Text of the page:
Property consultancy and Thames Tap partner Vail Williams LLP asks how radical the recent planning reforms are and explores whether they will they make a meaningful difference to the drive to build ‘better, greener and faster’.

A range of changes to Permitted Development Rights and planning use classes were set out in July – the latter, arguably, one of the most significant loosenings of regulatory control in the planning system for quite some time.

The aim of the changes, briefly set out below, is to encourage more housebuilding on existing sites and to allow greater flexibility of uses for town centres.


Use class changes (effective from September 1, 2020 onwards)

  • New Class E use will replace the previous A1, A2, A3, B1(a, b and c) and some D1 and D2 uses
  • Class F1 use for non-residential institutions will replace remaining D1 uses
  • Class F2 use for community uses will replace D2

Permitted Development changes (from August 31, 2020)

  • Ability to demolish B1 (a, b and c) buildings (under 1,000 sqm) built before 31 December 1989 and rebuild residential
  • Ability to carry out upward extensions (up to two storeys) for existing commercial and mixed uses (Class A1, A2, A3 and B1(a) uses)
  • Allowing upward extensions (up to 2 storeys) for existing residential buildings to create new flats
  • Enabling upward extensions (up to 2 storeys) to enlarge an existing dwelling

A ‘Class E’ move?

When it comes to the potential implications of the revisions to use classes, it’s true that there will be a lot more flexibility as a result of what has been announced, which could aid economic recovery.

This may include providing flexibility for leisure uses or nurseries in the ground floors of office buildings without the need for planning permission, as landlords seek to provide more amenities for their tenants.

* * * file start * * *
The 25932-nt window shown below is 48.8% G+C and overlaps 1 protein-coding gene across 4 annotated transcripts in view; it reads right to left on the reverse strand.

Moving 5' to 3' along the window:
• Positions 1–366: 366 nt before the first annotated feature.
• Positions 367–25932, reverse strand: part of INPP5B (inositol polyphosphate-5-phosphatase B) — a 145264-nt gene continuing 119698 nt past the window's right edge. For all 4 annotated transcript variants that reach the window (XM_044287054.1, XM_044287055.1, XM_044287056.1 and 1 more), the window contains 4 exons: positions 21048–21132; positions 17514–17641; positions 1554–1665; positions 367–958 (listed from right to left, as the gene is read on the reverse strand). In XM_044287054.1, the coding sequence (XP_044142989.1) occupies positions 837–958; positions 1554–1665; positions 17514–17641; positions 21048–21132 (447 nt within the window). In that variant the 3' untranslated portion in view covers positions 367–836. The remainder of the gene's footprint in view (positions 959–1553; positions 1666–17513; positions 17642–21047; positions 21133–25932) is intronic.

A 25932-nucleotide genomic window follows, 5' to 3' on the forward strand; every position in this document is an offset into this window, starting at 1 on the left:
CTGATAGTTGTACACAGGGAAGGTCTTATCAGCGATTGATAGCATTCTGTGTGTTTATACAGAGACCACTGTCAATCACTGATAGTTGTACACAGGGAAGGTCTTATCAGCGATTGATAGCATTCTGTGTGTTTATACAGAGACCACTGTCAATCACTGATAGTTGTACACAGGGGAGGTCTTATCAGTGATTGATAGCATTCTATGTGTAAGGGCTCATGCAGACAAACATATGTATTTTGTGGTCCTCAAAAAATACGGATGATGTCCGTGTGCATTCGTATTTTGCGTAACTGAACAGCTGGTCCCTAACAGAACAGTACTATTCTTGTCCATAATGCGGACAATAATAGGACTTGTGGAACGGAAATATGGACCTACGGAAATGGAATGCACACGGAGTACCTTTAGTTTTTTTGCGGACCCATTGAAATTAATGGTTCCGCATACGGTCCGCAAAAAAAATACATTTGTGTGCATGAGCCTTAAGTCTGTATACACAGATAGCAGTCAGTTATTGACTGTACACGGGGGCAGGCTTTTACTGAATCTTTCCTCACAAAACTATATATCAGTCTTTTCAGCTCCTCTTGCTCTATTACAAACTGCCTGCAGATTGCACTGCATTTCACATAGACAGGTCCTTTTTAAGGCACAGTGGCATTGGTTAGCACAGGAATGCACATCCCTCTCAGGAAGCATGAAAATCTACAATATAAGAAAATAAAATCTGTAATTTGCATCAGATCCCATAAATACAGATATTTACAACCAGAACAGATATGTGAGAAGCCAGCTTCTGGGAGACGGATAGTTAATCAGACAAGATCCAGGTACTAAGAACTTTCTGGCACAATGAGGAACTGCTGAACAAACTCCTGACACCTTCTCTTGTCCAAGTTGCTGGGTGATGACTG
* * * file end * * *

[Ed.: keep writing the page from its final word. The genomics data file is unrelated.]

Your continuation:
It could allow the occupation of newly vacant buildings to accommodate alternative uses much quicker than if tenants and landowners were faced with the prospect of an eight-12-plus week wait on obtaining planning permission for an alternative use. 

De-regularising this area of planning could allow market forces to drive changes to the high street without planning restriction. 

Not only this, there could be opportunities for leisure units to occupy office or retail premises where previously this would have been challenged through planning and it may not be necessary to demonstrate a 12 to 18-month marketing period.

Additionally, proposals which were refused due to the loss of employment or retail floorspace could now come forward, providing they sit within the Class E use. 

The drawbacks

However, there are potential implications for existing tenants who may find that their neighbours, in a year or two, are very different to whom they are now. Office tenants in what was formerly an ‘office only’ area may find more non-employment uses around them – some of which may not be desirable.

The new use class carries with it huge risk for councils in terms of plan-making and strategies for development.

If councils no longer have control over the proportion of A1 retail units on their high streets that can be retained, they effectively lose control over the high street and with it, their ability to look at a more holistic approach to planning town centres.